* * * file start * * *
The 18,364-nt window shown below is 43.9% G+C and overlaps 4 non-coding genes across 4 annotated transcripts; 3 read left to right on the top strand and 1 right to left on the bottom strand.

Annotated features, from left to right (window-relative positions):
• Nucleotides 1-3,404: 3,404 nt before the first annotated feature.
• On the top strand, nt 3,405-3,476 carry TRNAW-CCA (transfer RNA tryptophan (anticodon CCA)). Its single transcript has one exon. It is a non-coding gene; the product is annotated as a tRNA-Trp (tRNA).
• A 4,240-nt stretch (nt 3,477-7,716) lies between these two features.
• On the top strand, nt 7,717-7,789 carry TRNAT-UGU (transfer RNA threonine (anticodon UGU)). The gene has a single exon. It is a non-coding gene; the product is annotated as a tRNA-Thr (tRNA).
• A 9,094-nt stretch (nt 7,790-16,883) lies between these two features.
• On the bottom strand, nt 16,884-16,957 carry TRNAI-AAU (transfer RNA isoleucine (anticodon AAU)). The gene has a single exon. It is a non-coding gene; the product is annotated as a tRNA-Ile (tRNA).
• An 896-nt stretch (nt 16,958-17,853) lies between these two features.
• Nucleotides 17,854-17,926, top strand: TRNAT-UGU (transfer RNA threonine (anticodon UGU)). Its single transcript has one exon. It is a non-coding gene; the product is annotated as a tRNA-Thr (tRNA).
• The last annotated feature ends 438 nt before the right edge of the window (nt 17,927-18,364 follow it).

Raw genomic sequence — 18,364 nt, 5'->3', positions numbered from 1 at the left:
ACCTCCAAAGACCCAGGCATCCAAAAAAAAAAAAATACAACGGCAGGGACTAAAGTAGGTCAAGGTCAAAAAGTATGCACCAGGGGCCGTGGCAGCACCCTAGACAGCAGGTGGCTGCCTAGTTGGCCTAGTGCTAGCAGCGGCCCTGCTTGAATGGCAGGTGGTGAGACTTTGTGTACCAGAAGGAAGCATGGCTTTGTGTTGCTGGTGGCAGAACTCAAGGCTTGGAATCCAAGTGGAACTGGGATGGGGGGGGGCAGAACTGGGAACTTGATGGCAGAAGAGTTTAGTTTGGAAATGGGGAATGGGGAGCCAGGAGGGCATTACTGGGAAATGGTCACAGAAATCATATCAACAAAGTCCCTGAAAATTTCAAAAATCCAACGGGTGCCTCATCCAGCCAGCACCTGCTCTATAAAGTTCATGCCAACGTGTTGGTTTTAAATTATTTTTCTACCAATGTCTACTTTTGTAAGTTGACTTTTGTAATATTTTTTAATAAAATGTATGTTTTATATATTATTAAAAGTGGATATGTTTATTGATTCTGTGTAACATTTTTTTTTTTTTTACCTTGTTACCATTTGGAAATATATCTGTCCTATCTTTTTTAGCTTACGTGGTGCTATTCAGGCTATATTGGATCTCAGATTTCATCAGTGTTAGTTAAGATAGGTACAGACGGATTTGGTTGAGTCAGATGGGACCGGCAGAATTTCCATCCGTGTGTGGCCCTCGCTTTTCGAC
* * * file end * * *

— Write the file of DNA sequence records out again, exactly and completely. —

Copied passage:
The 18,364-nt window shown below is 43.9% G+C and overlaps 4 non-coding genes across 4 annotated transcripts; 3 read left to right on the top strand and 1 right to left on the bottom strand.

Annotated features, from left to right (window-relative positions):
• Nucleotides 1-3,404: 3,404 nt before the first annotated feature.
• On the top strand, nt 3,405-3,476 carry TRNAW-CCA (transfer RNA tryptophan (anticodon CCA)). Its single transcript has one exon. It is a non-coding gene; the product is annotated as a tRNA-Trp (tRNA).
• A 4,240-nt stretch (nt 3,477-7,716) lies between these two features.
• On the top strand, nt 7,717-7,789 carry TRNAT-UGU (transfer RNA threonine (anticodon UGU)). The gene has a single exon. It is a non-coding gene; the product is annotated as a tRNA-Thr (tRNA).
• A 9,094-nt stretch (nt 7,790-16,883) lies between these two features.
• On the bottom strand, nt 16,884-16,957 carry TRNAI-AAU (transfer RNA isoleucine (anticodon AAU)). The gene has a single exon. It is a non-coding gene; the product is annotated as a tRNA-Ile (tRNA).
• An 896-nt stretch (nt 16,958-17,853) lies between these two features.
• Nucleotides 17,854-17,926, top strand: TRNAT-UGU (transfer RNA threonine (anticodon UGU)). Its single transcript has one exon. It is a non-coding gene; the product is annotated as a tRNA-Thr (tRNA).
• The last annotated feature ends 438 nt before the right edge of the window (nt 17,927-18,364 follow it).

Raw genomic sequence — 18,364 nt, 5'->3', positions numbered from 1 at the left:
ACCTCCAAAGACCCAGGCATCCAAAAAAAAAAAAATACAACGGCAGGGACTAAAGTAGGTCAAGGTCAAAAAGTATGCACCAGGGGCCGTGGCAGCACCCTAGACAGCAGGTGGCTGCCTAGTTGGCCTAGTGCTAGCAGCGGCCCTGCTTGAATGGCAGGTGGTGAGACTTTGTGTACCAGAAGGAAGCATGGCTTTGTGTTGCTGGTGGCAGAACTCAAGGCTTGGAATCCAAGTGGAACTGGGATGGGGGGGGGCAGAACTGGGAACTTGATGGCAGAAGAGTTTAGTTTGGAAATGGGGAATGGGGAGCCAGGAGGGCATTACTGGGAAATGGTCACAGAAATCATATCAACAAAGTCCCTGAAAATTTCAAAAATCCAACGGGTGCCTCATCCAGCCAGCACCTGCTCTATAAAGTTCATGCCAACGTGTTGGTTTTAAATTATTTTTCTACCAATGTCTACTTTTGTAAGTTGACTTTTGTAATATTTTTTAATAAAATGTATGTTTTATATATTATTAAAAGTGGATATGTTTATTGATTCTGTGTAACATTTTTTTTTTTTTTACCTTGTTACCATTTGGAAATATATCTGTCCTATCTTTTTTAGCTTACGTGGTGCTATTCAGGCTATATTGGATCTCAGATTTCATCAGTGTTAGTTAAGATAGGTACAGACGGATTTGGTTGAGTCAGATGGGACCGGCAGAATTTCCATCCGTGTGTGGCCCTCGCTTTTCGAC